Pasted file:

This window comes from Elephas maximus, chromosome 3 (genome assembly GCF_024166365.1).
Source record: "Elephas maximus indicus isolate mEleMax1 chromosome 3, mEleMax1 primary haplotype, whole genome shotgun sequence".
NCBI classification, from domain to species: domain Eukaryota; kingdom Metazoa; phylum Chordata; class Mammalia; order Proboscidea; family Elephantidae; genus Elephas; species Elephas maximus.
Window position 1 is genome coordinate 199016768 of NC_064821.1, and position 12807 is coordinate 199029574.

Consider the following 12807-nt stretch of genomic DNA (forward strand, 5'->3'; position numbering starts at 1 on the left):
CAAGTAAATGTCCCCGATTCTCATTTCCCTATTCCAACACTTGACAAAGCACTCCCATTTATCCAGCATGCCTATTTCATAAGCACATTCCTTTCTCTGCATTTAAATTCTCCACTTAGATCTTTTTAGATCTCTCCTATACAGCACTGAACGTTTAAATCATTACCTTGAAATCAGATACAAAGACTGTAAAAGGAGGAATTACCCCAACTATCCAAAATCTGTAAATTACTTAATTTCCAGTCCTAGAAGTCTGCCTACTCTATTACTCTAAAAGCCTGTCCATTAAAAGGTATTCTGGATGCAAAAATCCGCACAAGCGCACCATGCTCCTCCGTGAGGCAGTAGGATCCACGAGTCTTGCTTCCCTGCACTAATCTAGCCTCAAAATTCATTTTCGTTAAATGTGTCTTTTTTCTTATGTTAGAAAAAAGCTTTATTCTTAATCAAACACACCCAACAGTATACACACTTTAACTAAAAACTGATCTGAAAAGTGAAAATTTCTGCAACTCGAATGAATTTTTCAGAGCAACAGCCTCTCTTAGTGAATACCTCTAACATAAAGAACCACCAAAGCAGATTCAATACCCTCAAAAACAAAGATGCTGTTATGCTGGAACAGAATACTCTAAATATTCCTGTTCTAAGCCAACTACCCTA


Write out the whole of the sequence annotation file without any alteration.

This window comes from Elephas maximus, chromosome 3 (genome assembly GCF_024166365.1).
Source record: "Elephas maximus indicus isolate mEleMax1 chromosome 3, mEleMax1 primary haplotype, whole genome shotgun sequence".
NCBI classification, from domain to species: domain Eukaryota; kingdom Metazoa; phylum Chordata; class Mammalia; order Proboscidea; family Elephantidae; genus Elephas; species Elephas maximus.
Window position 1 is genome coordinate 199016768 of NC_064821.1, and position 12807 is coordinate 199029574.

Consider the following 12807-nt stretch of genomic DNA (forward strand, 5'->3'; position numbering starts at 1 on the left):
CAAGTAAATGTCCCCGATTCTCATTTCCCTATTCCAACACTTGACAAAGCACTCCCATTTATCCAGCATGCCTATTTCATAAGCACATTCCTTTCTCTGCATTTAAATTCTCCACTTAGATCTTTTTAGATCTCTCCTATACAGCACTGAACGTTTAAATCATTACCTTGAAATCAGATACAAAGACTGTAAAAGGAGGAATTACCCCAACTATCCAAAATCTGTAAATTACTTAATTTCCAGTCCTAGAAGTCTGCCTACTCTATTACTCTAAAAGCCTGTCCATTAAAAGGTATTCTGGATGCAAAAATCCGCACAAGCGCACCATGCTCCTCCGTGAGGCAGTAGGATCCACGAGTCTTGCTTCCCTGCACTAATCTAGCCTCAAAATTCATTTTCGTTAAATGTGTCTTTTTTCTTATGTTAGAAAAAAGCTTTATTCTTAATCAAACACACCCAACAGTATACACACTTTAACTAAAAACTGATCTGAAAAGTGAAAATTTCTGCAACTCGAATGAATTTTTCAGAGCAACAGCCTCTCTTAGTGAATACCTCTAACATAAAGAACCACCAAAGCAGATTCAATACCCTCAAAAACAAAGATGCTGTTATGCTGGAACAGAATACTCTAAATATTCCTGTTCTAAGCCAACTACCCTA